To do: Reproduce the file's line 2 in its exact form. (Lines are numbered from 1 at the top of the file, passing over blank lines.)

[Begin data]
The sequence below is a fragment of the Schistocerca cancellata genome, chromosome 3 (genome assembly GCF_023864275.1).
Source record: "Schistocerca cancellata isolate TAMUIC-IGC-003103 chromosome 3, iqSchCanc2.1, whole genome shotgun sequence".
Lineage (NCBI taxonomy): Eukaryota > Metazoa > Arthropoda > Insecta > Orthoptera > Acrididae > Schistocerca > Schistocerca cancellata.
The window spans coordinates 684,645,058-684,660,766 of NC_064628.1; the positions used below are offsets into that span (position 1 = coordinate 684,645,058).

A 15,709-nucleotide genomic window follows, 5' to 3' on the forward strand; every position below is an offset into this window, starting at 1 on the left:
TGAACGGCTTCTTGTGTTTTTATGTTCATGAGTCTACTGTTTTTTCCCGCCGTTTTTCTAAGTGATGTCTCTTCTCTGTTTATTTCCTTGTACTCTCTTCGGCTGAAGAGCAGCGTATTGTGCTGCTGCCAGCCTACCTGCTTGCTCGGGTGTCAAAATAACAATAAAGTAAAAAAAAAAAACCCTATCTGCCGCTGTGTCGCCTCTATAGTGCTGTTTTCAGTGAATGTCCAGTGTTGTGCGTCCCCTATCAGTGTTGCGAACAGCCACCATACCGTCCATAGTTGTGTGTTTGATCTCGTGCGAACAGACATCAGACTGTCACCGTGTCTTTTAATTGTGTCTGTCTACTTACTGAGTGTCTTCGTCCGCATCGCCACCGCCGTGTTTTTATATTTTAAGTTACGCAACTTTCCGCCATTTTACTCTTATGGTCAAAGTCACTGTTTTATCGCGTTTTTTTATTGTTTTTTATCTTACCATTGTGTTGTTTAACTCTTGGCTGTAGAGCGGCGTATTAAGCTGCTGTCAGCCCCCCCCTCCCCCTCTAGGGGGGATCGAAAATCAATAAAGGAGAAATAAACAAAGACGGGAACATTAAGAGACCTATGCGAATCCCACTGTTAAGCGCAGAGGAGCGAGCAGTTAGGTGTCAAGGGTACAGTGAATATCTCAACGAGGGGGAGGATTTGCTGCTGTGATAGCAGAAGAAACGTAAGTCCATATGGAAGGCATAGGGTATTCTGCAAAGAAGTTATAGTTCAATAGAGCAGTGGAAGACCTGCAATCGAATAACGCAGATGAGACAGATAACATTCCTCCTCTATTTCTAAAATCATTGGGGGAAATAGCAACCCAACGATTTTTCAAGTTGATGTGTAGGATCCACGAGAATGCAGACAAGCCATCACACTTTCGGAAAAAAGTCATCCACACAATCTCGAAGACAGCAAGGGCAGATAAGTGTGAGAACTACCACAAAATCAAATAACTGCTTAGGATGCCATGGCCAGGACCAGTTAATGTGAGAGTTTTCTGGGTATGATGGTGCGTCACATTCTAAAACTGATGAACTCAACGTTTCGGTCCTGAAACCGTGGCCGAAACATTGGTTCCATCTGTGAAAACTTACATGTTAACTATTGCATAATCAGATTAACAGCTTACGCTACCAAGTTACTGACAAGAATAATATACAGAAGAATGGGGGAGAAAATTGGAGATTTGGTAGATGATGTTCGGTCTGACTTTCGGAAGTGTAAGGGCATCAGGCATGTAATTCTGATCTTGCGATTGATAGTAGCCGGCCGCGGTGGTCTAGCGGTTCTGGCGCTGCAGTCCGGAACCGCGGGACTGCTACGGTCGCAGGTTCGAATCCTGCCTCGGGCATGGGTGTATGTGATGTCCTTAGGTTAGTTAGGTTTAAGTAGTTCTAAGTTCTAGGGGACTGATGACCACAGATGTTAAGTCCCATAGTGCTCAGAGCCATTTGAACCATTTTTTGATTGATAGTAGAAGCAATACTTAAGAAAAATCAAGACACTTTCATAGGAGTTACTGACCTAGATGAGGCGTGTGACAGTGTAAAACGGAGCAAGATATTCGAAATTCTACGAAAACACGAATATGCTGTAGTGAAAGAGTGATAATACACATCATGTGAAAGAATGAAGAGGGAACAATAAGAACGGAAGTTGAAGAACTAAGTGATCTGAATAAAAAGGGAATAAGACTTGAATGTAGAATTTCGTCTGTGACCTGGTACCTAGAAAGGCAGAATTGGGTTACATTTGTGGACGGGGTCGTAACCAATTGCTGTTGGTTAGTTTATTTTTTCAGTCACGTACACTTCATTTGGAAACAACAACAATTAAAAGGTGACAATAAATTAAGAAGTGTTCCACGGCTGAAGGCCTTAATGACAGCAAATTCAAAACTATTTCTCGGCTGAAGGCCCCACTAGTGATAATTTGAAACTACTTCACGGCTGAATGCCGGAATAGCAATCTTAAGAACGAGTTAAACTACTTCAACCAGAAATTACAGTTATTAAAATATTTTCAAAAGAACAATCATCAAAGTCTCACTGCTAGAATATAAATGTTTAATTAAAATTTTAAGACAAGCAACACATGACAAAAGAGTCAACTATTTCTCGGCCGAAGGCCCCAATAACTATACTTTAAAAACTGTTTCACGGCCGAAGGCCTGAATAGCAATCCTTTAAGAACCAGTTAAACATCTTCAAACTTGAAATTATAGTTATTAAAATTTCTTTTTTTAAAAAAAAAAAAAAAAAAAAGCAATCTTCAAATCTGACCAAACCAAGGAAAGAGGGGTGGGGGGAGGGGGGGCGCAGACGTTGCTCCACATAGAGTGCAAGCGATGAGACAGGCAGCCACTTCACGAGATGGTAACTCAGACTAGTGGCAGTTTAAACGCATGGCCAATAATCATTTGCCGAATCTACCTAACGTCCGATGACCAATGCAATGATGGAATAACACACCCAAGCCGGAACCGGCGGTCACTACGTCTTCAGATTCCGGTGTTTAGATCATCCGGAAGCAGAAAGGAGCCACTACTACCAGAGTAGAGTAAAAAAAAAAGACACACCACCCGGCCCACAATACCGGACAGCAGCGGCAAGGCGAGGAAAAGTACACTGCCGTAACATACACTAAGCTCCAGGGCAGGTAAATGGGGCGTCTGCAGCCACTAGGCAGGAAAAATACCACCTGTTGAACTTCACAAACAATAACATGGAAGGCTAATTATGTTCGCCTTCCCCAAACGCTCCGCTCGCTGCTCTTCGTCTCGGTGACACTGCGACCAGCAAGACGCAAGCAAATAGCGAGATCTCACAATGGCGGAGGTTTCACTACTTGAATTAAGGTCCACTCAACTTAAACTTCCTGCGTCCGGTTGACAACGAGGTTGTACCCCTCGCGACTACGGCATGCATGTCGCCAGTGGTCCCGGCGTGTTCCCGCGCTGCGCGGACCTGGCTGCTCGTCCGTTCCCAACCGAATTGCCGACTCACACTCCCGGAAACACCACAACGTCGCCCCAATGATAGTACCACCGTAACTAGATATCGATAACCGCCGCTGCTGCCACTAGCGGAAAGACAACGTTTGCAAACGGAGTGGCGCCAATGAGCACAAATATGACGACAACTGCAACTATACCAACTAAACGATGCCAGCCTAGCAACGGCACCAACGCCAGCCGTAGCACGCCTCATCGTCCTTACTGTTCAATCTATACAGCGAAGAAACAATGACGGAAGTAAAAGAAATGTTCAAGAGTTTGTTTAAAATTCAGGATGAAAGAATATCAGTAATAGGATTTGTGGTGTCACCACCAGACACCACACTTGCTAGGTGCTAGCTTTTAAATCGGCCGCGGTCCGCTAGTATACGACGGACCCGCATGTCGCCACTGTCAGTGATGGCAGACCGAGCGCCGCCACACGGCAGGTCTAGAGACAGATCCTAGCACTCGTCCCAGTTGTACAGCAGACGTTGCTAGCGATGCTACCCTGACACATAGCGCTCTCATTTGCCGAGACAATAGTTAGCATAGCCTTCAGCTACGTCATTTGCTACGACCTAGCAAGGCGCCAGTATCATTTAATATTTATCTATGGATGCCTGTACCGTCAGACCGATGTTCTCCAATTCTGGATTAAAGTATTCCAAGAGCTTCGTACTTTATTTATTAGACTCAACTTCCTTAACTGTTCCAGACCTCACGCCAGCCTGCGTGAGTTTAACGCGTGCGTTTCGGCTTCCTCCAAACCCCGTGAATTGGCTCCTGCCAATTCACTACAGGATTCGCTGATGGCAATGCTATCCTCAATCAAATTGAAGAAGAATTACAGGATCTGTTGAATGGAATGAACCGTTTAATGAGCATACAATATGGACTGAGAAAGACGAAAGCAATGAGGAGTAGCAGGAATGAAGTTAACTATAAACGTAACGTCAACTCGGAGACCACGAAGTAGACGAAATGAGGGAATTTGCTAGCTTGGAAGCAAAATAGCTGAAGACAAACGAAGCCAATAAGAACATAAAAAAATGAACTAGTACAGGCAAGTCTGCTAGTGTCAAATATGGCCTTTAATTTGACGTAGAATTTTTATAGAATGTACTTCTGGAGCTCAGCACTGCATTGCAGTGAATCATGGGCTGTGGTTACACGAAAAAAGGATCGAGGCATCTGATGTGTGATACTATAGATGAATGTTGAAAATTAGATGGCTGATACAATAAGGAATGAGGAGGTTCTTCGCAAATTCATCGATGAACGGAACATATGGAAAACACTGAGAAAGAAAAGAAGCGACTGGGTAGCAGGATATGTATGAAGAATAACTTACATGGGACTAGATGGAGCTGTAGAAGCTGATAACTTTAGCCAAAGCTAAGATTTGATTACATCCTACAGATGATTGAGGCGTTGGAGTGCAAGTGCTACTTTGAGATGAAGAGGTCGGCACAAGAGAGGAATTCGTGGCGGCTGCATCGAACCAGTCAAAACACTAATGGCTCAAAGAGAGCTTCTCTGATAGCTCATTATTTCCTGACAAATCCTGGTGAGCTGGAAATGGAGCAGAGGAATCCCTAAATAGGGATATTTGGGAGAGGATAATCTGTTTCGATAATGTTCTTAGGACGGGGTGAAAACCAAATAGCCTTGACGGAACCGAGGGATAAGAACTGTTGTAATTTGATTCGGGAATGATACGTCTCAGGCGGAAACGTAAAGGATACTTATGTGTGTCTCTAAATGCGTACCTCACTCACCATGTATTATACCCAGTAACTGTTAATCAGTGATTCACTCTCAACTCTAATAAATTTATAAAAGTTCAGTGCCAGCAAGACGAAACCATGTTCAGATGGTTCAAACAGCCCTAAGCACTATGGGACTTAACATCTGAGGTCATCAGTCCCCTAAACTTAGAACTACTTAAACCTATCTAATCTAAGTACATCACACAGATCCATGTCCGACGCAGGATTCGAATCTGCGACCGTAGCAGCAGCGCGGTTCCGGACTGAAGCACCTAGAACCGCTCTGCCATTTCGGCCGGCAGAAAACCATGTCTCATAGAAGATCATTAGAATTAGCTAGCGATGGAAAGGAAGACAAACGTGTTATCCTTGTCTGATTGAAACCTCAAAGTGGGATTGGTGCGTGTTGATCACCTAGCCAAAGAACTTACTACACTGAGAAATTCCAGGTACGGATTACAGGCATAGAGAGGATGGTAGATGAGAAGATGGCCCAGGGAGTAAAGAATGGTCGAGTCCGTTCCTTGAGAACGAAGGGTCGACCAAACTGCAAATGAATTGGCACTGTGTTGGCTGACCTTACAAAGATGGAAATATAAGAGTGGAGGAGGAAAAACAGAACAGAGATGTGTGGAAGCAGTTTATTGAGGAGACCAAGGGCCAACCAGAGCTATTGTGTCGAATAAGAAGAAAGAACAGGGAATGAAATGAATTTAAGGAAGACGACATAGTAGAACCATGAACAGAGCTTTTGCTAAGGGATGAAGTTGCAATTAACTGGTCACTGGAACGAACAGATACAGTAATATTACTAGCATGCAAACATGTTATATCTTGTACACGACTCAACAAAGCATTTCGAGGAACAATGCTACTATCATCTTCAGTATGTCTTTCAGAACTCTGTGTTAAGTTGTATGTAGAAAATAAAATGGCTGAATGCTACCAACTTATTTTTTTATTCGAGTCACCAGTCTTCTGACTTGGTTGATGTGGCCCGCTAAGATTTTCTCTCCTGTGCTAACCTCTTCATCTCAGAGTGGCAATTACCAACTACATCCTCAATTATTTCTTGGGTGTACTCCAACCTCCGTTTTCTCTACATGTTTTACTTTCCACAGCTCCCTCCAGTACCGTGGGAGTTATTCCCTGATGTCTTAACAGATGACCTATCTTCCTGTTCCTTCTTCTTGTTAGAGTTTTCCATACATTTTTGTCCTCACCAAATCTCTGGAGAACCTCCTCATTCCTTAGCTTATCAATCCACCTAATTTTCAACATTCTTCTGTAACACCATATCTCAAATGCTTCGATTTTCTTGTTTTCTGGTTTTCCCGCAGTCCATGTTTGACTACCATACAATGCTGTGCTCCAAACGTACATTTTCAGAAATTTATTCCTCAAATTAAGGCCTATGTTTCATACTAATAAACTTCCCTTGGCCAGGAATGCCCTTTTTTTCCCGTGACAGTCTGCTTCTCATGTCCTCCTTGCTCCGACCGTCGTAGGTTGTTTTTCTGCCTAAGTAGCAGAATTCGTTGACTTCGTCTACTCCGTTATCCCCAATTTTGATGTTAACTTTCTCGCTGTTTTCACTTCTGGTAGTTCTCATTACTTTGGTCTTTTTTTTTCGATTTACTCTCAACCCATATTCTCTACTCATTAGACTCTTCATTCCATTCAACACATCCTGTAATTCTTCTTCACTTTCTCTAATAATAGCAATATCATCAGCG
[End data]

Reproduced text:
Source record: "Schistocerca cancellata isolate TAMUIC-IGC-003103 chromosome 3, iqSchCanc2.1, whole genome shotgun sequence".